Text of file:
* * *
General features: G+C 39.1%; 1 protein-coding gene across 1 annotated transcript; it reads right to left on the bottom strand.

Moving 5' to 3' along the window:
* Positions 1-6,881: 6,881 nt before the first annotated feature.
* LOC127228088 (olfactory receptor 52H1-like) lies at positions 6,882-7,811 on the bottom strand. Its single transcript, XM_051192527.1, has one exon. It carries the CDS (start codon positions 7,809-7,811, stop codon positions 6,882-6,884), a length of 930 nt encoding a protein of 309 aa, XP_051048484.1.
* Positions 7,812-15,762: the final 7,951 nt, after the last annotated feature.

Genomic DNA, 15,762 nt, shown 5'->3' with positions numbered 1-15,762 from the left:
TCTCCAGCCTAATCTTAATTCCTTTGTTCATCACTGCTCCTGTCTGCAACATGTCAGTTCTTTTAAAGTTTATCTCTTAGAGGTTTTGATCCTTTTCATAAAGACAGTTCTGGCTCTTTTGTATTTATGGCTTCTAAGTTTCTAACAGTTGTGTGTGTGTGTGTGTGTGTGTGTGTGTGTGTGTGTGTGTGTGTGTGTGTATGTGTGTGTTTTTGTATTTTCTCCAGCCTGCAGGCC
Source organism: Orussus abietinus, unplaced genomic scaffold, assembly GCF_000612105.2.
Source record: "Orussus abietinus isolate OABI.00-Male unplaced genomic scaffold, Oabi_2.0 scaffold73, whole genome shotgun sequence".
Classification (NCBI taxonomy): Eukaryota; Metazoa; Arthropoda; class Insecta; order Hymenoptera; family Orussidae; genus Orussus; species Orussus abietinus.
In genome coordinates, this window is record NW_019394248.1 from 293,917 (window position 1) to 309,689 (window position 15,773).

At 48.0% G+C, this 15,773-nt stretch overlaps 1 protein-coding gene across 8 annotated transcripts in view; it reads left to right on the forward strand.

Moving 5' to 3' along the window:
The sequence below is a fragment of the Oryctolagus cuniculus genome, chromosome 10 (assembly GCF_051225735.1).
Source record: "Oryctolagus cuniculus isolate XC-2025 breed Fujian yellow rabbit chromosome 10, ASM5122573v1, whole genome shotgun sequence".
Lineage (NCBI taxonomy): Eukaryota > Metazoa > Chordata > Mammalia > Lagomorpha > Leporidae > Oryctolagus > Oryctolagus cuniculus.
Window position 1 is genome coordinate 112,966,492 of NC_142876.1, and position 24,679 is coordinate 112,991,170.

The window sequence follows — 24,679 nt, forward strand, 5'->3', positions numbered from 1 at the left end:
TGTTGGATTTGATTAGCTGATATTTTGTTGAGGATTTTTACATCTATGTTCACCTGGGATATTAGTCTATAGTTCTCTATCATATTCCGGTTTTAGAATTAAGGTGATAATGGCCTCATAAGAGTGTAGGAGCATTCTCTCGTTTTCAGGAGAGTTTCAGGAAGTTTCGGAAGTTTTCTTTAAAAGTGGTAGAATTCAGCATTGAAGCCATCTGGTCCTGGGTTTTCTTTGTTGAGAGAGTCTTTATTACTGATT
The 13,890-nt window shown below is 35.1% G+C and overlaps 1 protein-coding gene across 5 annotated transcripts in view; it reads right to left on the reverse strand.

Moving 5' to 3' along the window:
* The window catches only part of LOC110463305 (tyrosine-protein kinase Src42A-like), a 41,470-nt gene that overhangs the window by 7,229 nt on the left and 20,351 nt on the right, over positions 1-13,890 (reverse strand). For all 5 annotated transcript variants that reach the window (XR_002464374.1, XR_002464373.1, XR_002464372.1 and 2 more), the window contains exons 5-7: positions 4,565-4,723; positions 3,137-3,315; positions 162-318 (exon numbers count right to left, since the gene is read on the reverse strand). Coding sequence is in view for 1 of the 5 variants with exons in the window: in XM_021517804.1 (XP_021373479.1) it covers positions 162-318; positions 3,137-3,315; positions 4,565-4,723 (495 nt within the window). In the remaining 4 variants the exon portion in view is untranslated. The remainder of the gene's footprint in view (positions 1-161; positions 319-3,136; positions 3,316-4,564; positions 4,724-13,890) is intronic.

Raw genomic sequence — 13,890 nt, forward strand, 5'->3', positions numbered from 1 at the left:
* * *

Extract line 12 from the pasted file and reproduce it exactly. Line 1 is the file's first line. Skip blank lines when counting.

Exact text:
At 48.0% G+C, this 15,773-nt stretch overlaps 1 protein-coding gene across 8 annotated transcripts in view; it reads left to right on the forward strand.